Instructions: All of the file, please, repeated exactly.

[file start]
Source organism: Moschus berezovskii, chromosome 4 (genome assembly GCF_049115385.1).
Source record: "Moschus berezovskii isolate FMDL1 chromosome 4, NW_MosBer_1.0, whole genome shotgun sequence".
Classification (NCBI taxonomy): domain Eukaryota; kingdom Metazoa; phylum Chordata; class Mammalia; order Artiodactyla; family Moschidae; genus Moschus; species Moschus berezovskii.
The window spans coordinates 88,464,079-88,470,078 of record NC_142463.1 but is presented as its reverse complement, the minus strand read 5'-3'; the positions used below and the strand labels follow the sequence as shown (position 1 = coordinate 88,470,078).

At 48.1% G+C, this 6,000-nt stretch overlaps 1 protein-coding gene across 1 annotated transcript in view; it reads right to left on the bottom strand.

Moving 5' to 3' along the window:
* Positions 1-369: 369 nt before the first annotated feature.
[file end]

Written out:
Source organism: Moschus berezovskii, chromosome 4 (genome assembly GCF_049115385.1).
Source record: "Moschus berezovskii isolate FMDL1 chromosome 4, NW_MosBer_1.0, whole genome shotgun sequence".
Classification (NCBI taxonomy): domain Eukaryota; kingdom Metazoa; phylum Chordata; class Mammalia; order Artiodactyla; family Moschidae; genus Moschus; species Moschus berezovskii.
The window spans coordinates 88,464,079-88,470,078 of record NC_142463.1 but is presented as its reverse complement, the minus strand read 5'-3'; the positions used below and the strand labels follow the sequence as shown (position 1 = coordinate 88,470,078).

At 48.1% G+C, this 6,000-nt stretch overlaps 1 protein-coding gene across 1 annotated transcript in view; it reads right to left on the bottom strand.

Moving 5' to 3' along the window:
* Positions 1-369: 369 nt before the first annotated feature.